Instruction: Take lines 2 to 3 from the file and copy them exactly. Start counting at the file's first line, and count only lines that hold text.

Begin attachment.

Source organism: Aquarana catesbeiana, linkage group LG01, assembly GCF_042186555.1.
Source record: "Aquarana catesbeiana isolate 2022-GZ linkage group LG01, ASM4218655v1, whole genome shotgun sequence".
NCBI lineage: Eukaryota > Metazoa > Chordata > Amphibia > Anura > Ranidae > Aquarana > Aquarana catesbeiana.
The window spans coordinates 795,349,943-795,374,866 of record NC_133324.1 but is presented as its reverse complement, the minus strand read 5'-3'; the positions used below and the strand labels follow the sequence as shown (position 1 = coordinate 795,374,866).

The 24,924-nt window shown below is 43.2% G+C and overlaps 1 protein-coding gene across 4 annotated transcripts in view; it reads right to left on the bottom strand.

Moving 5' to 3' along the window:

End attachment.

Source record: "Aquarana catesbeiana isolate 2022-GZ linkage group LG01, ASM4218655v1, whole genome shotgun sequence".
NCBI lineage: Eukaryota > Metazoa > Chordata > Amphibia > Anura > Ranidae > Aquarana > Aquarana catesbeiana.